The Attorney General of Massachusetts, Maura Healey, has brought a lawsuit against Purdue Pharma and its owner, the Sackler family, for promoting their opioid drugs without alerting the public to the dangers of these opioid-based medications. This is the first instance of a state bringing suit against Purdue Pharma. The marketing and distribution of the products of Purdue Pharma, including Oxycontin, led to the current nationwide epidemic of addiction that began with doctors prescribing these drugs, rather than through illicit drug trafficking. Since the year 2000, hundreds of thousands of Americans have died of these prescription-drug-related overdoses.
Citing information extracted from internal communications, Healey’s suit alleges that the Sacklers made “billions of dollars” despite full knowledge that the drugs were causing widespread addiction and fatal overdose. In early arguments in the case, Healey provided evidence that Purdue Pharma and the Sacklers co-opted Massachusetts universities and hospitals by providing them with program funding in expectation that the latters’ endorsements would give cover to the concerns about addiction expressed in such respected journals as The New England Journal of Medicine as early as 2003, one year after Mass. General Hospital (MGH)’s chief of anesthesia publicly defended the Sacklers’ funding of pain-education curricula and other such sponsored programs. In 2009, MGH accepted another $3 million from the Sacklers, two years after Purdue Pharma and three executives pleaded guilty to federal charges of deceptive marketing of Oxycontin.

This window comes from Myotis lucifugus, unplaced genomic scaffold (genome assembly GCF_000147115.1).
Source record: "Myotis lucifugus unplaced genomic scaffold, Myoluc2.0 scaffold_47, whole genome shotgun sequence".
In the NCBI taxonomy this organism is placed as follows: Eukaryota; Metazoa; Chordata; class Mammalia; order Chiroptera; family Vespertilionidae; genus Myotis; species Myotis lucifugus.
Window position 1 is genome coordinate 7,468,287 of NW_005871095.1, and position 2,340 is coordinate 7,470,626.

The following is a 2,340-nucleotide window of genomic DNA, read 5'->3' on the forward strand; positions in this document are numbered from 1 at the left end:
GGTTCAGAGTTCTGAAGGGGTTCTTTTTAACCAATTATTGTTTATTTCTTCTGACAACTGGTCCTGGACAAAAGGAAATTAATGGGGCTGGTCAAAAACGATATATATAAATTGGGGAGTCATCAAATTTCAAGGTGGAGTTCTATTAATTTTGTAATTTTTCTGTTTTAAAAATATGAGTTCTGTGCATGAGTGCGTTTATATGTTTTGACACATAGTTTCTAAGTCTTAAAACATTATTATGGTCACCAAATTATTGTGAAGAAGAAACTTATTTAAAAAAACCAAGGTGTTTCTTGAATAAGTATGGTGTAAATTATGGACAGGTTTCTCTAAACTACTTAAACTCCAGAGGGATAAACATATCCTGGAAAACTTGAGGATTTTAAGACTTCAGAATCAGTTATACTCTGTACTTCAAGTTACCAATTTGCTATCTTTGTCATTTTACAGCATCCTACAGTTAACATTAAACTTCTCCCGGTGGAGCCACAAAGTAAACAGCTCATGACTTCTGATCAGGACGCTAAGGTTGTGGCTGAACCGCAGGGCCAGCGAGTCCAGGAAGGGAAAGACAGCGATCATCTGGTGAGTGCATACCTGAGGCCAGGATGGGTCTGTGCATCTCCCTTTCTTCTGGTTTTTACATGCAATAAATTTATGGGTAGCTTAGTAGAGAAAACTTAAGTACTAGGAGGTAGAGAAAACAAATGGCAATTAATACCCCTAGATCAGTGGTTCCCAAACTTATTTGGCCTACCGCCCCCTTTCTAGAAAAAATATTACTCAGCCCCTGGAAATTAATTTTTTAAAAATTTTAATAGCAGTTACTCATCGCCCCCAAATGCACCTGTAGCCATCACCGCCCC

The case illustrates the extent to which profits are placed before people in some areas of U.S. healthcare, and the power of money and marketing to affect the ethics, research, policies, and programs of institutions that are presumed to safeguard the health of the citizenry.
The recent filing of these disclosures is expected to be the first of many in connection with this case at law, which is ongoing. Provisional data provided by the National Center for Disease Control indicates that, in 2017 alone, more than 49,000 people lost their lives to opioid-related overdoses. The death rate has since been climbing due to the increase in illicit trafficking of drugs like fentanyl.
Clinical social workers often work with individuals and families who are victims of addiction. What has been your experience, in hospitals, universities, and agencies? What is being done in you state to curb the epidemic, bring about prevention, and save lives?